Honda has confirmed a cyber attack on its networks that is widely believed to have involved deployment of the “Snake” ransomware.
The £22 billion by market capitalisation automotive giant has admitted that production, sales and development activities are all hit.
Chatter on social networks suggests production globally has been stopped. Computer Business Review could not immediately confirm this.
The attack comes after Honda last year left an Elasticsearch database exposed to the public, with upwards of 40GB of data relating to the firm’s internal systems and devices spotted by security researchers.
Security researcher Justin Paine, who spotted the database on Shodan, said at the time: “The information available in the database appeared to be something like a inventory of all internal machines.
“This included information such as machine hostname, MAC address, internal IP, operating system version, which patches had been applied, and the status of Honda’s endpoint security software.”
Mass scanning for exposed factory automation end-points meanwhile, is common place; the threat vector could have been anything; it is unclear how poorly segmented networks were, but Honda appears to have had some machines with Remote Desktop Protocol (RDP) access publicly exposed. RDP is a common threat vector for ransomware operations.
HONDA 🇯🇵 y ENEL 🇮🇹
Ambos con RDP expuesto a Internet.
👉 #RDPExposed pic.twitter.com/vv65yXyHes
— Germán Fernández 🇨🇱 (@1ZRR4H) June 8, 2020
Honda Hacked: “Minimal Business Impact”
“Honda can confirm that a cyber attack has taken place on the Honda network,” a spokesperson said late Tuesday.
“We can also confirm that there is no information breach at this point in time. Work is being undertaken to minimize the impact and to restore full functionality of production, sales and development activities. At this point, we see minimal business impact”.
Honda shipped 4.7 million vehicles over the past 12 months.
At this time Honda Customer Service and Honda Financial Services are experiencing technical difficulties and are unavailable. We are working to resolve the issue as quickly as possible. We apologize for the inconvenience and thank you for your patience and understanding.
— Honda Automobile Customer Service (@HondaCustSvc) June 8, 2020
The company’s Twitter feed shows that both Honda Customer Service and Honda Financial Services, the company’s lending arm, are “experiencing technical difficulties and are unavailable”.
Customers facing issues with their vehicles are being urged to DM their full name, VIN, mileage, address, email, best contact number and other details through to Honda on Twitter. (This has already back-fired at least once, with a customer posting all of these publicly rather than via DM).
Josh Smith, a security analyst at Nuspire, said: “EKANS (SNAKE) Ransomware was identified around the end of 2019 and while the ransomware itself wasn’t very sophisticated, what made it interesting was that it had additional functionality programmed into it to forcibly stop processes, especially items involving Industrial Control Systems (ICS) operations.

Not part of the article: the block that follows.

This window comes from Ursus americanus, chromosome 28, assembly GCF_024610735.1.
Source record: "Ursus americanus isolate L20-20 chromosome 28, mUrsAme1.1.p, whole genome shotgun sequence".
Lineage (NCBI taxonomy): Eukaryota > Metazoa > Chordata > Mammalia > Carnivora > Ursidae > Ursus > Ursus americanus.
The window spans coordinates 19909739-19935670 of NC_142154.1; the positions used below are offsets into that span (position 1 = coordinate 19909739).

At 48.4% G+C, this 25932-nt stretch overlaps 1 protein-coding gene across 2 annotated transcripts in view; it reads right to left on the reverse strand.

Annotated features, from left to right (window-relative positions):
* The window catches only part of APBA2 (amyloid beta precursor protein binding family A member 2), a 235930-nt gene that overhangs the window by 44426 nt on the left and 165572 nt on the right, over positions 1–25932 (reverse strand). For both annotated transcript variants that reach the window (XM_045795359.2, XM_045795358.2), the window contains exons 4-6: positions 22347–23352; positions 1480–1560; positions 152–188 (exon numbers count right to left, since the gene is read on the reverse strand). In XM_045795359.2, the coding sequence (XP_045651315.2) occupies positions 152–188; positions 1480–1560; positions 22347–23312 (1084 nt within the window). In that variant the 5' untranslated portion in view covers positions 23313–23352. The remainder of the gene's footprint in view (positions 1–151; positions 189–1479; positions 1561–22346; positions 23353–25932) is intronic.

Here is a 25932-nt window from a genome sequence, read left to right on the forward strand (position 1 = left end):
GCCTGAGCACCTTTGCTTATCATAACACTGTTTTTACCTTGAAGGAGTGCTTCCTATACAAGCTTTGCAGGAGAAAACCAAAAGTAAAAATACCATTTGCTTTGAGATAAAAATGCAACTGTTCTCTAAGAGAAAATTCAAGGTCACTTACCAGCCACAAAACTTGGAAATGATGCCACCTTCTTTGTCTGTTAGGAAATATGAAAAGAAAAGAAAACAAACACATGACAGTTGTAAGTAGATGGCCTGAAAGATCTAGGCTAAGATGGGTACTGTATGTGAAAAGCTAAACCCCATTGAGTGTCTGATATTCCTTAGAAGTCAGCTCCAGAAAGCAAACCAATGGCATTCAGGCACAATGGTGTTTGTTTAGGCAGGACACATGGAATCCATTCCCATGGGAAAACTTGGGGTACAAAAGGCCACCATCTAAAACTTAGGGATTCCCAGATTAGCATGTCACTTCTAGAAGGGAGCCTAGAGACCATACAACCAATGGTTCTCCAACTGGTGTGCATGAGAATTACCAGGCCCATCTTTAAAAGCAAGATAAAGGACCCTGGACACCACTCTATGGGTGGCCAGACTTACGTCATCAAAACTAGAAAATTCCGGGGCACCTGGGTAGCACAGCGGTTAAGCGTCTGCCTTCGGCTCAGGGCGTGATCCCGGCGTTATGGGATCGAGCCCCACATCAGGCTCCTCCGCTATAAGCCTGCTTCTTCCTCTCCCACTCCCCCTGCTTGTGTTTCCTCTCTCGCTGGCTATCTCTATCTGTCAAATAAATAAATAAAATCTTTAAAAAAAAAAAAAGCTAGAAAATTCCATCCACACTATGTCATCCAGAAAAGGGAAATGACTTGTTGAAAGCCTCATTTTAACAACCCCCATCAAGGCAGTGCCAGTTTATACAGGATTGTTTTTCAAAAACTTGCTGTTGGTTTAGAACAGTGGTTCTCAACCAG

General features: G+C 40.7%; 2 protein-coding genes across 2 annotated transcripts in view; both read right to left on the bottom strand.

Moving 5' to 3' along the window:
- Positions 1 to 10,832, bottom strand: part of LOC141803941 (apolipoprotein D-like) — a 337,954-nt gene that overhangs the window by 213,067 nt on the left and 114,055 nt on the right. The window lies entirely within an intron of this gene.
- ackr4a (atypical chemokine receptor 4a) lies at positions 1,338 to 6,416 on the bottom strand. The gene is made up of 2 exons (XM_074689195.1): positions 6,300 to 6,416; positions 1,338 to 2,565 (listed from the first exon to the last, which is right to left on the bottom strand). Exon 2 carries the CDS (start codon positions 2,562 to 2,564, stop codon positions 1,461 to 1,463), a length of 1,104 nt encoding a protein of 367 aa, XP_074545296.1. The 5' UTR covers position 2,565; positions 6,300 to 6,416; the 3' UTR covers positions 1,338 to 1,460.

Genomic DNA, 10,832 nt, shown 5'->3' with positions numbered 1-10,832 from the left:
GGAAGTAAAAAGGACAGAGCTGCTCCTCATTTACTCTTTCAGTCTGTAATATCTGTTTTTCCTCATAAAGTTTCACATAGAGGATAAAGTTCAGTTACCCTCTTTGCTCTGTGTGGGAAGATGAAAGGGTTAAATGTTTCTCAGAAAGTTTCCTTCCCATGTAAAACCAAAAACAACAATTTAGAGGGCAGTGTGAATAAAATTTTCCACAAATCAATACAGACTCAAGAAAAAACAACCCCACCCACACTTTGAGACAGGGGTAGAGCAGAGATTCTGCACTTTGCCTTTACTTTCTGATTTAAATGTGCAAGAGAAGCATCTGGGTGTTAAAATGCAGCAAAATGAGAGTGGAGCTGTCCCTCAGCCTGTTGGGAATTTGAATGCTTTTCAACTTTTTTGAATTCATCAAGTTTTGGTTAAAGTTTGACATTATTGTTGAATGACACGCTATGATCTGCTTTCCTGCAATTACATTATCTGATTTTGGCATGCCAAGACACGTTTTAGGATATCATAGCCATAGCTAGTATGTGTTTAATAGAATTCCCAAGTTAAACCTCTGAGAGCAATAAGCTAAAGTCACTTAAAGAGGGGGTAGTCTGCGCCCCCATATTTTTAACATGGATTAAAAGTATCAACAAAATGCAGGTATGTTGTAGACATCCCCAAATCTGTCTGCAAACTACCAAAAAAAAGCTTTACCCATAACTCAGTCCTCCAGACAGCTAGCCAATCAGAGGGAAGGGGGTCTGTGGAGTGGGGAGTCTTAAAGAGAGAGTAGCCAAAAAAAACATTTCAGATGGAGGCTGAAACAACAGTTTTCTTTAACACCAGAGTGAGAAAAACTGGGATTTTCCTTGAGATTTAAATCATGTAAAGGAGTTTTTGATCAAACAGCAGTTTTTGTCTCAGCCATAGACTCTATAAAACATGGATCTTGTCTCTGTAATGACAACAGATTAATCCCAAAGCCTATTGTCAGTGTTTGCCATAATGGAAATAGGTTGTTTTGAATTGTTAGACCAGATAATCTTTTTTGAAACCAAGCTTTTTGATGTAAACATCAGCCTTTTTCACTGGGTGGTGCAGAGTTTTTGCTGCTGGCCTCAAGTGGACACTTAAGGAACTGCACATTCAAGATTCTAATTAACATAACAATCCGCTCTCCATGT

He added: “A sample of SNAKE was uploaded to VirusTotal from Japan that attempts to connect to mds[.]honda[.]com. This would appear to be an internal domain for Honda. Furthermore, if a DNS request to the internal domain doesn’t resolve, the sample wouldn’t execute. This is similar to the attack on Fresenius who fell victim to SNAKE, where a DNS query to ads[.]fresenius[.]com resolved to a private IP.”
Network segmentation may have been minimal.
As one commentator on Reddit notes: “Back in 2000 it was not considered important to isolate the ICS network and often times facilities wanted to integrate it in with the rest of the network so that management could run reports and check the production levels of the floor.
“Given that the people who are/were in charge of the floor equipment were at best Controls Engineers and at worst over worked, under-trained skilled maintenance workers there often was not much resistance given from a security perspective. Often the IT teams at the facilities were not security personnel either. They would have looked at the cost of implementing security, if it was brought up, and would most likely have chosen to just do recovery instead of protection”.
Sam Curry, chief security officer at Boston’s Cybereason, added: “With any cyber attack, the devil is in the details and that is certainly the case with Honda…. Today, the harsh reality is that strategic ransomware attacks are on the rise, and if the attackers are holding out for a hefty ransom they might have embedded themselves deeply enough inside Honda to create a challenge for remediation in the short term.
“It would be unfair to further speculate on this outcome, but know that increasing security hygiene and rolling out security awareness training to employees is essential. Utilising threat hunting services around the clock will also increase the likelihood that companies which find themselves in the same spot at Honda down the road will be able to more effectively respond and reduce the downtown of networks and the overall operation of their company. Essentially, downtime means a loss in dollars.”